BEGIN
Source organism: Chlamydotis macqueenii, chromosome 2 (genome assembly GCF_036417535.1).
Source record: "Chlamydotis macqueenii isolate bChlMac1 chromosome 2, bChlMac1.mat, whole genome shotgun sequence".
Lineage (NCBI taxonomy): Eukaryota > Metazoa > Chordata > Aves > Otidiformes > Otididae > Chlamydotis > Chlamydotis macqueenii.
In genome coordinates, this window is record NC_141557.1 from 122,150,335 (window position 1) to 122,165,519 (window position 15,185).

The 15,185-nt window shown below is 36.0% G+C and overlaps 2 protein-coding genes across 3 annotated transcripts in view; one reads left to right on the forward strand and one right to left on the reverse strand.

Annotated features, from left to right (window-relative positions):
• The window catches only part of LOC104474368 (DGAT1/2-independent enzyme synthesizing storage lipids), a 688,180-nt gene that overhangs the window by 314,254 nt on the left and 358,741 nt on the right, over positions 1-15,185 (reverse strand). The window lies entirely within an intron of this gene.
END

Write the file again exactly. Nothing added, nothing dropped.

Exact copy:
Source organism: Chlamydotis macqueenii, chromosome 2 (genome assembly GCF_036417535.1).
Source record: "Chlamydotis macqueenii isolate bChlMac1 chromosome 2, bChlMac1.mat, whole genome shotgun sequence".
Lineage (NCBI taxonomy): Eukaryota > Metazoa > Chordata > Aves > Otidiformes > Otididae > Chlamydotis > Chlamydotis macqueenii.
In genome coordinates, this window is record NC_141557.1 from 122,150,335 (window position 1) to 122,165,519 (window position 15,185).

The 15,185-nt window shown below is 36.0% G+C and overlaps 2 protein-coding genes across 3 annotated transcripts in view; one reads left to right on the forward strand and one right to left on the reverse strand.

Annotated features, from left to right (window-relative positions):
• The window catches only part of LOC104474368 (DGAT1/2-independent enzyme synthesizing storage lipids), a 688,180-nt gene that overhangs the window by 314,254 nt on the left and 358,741 nt on the right, over positions 1-15,185 (reverse strand). The window lies entirely within an intron of this gene.